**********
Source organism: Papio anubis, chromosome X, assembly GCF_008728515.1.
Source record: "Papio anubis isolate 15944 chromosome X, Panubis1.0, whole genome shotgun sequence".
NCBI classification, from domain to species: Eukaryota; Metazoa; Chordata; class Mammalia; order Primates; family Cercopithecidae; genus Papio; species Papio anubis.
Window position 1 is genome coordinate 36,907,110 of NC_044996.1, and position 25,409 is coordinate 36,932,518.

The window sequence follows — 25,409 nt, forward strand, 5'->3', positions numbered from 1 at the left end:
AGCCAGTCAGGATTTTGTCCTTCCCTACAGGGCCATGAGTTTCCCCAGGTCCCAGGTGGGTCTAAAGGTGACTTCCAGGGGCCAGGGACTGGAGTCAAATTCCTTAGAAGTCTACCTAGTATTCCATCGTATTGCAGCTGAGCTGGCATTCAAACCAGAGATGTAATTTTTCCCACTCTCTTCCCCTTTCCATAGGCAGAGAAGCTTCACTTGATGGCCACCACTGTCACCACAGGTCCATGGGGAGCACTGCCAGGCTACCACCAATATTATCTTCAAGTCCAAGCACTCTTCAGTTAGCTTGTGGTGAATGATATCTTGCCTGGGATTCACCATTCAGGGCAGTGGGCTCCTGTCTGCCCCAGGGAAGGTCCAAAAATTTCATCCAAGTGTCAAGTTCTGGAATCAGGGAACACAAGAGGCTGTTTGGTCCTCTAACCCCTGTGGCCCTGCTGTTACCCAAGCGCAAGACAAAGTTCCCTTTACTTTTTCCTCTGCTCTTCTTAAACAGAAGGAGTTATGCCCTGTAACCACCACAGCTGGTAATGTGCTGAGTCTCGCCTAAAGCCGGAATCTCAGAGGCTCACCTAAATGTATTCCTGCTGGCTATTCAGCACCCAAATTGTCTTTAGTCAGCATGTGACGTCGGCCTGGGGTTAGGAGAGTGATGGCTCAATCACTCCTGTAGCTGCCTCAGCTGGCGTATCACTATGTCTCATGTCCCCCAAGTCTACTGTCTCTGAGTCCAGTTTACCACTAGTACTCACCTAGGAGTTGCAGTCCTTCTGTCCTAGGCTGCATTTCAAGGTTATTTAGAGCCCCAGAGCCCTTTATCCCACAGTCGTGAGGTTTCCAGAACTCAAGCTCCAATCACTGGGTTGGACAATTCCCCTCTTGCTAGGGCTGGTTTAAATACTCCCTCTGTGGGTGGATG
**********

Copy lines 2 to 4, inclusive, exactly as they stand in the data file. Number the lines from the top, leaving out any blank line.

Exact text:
Source record: "Papio anubis isolate 15944 chromosome X, Panubis1.0, whole genome shotgun sequence".
NCBI classification, from domain to species: Eukaryota; Metazoa; Chordata; class Mammalia; order Primates; family Cercopithecidae; genus Papio; species Papio anubis.
Window position 1 is genome coordinate 36,907,110 of NC_044996.1, and position 25,409 is coordinate 36,932,518.